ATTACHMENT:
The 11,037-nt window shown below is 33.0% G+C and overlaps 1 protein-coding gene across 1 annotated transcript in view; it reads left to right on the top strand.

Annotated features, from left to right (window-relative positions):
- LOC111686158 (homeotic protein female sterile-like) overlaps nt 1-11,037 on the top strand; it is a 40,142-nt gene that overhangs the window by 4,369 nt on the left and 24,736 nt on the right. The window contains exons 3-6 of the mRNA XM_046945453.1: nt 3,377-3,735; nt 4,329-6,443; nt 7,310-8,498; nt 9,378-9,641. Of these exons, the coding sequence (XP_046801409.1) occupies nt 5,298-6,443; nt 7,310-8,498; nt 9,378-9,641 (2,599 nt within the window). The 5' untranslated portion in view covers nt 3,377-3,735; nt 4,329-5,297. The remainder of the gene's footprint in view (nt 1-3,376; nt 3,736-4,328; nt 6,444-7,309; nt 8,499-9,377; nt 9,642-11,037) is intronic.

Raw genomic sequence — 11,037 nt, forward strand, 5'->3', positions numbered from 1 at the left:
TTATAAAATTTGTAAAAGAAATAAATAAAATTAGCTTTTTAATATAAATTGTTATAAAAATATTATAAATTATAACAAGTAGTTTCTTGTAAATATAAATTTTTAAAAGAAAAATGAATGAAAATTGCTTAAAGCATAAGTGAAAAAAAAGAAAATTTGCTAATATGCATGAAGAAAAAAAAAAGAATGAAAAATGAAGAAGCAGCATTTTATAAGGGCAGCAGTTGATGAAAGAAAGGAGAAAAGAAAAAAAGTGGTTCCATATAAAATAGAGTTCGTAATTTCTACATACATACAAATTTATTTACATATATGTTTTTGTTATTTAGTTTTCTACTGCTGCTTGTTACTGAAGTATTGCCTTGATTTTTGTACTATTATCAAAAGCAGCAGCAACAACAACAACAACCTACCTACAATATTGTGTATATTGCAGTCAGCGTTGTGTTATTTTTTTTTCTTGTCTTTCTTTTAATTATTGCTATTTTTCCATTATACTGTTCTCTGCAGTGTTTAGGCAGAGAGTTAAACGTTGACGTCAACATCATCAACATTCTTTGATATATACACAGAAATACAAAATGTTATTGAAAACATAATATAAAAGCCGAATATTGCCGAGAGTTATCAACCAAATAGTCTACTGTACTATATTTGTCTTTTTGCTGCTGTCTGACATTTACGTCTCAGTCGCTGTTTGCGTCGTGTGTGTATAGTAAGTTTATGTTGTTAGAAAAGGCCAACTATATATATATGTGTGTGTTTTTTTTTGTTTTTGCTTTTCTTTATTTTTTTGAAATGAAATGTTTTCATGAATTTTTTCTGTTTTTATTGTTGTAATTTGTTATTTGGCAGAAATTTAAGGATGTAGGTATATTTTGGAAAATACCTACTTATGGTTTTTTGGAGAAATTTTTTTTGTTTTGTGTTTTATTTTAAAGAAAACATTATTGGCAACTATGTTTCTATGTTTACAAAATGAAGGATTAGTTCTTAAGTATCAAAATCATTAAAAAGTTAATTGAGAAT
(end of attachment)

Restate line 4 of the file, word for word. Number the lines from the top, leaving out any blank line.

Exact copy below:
Raw genomic sequence — 11,037 nt, forward strand, 5'->3', positions numbered from 1 at the left: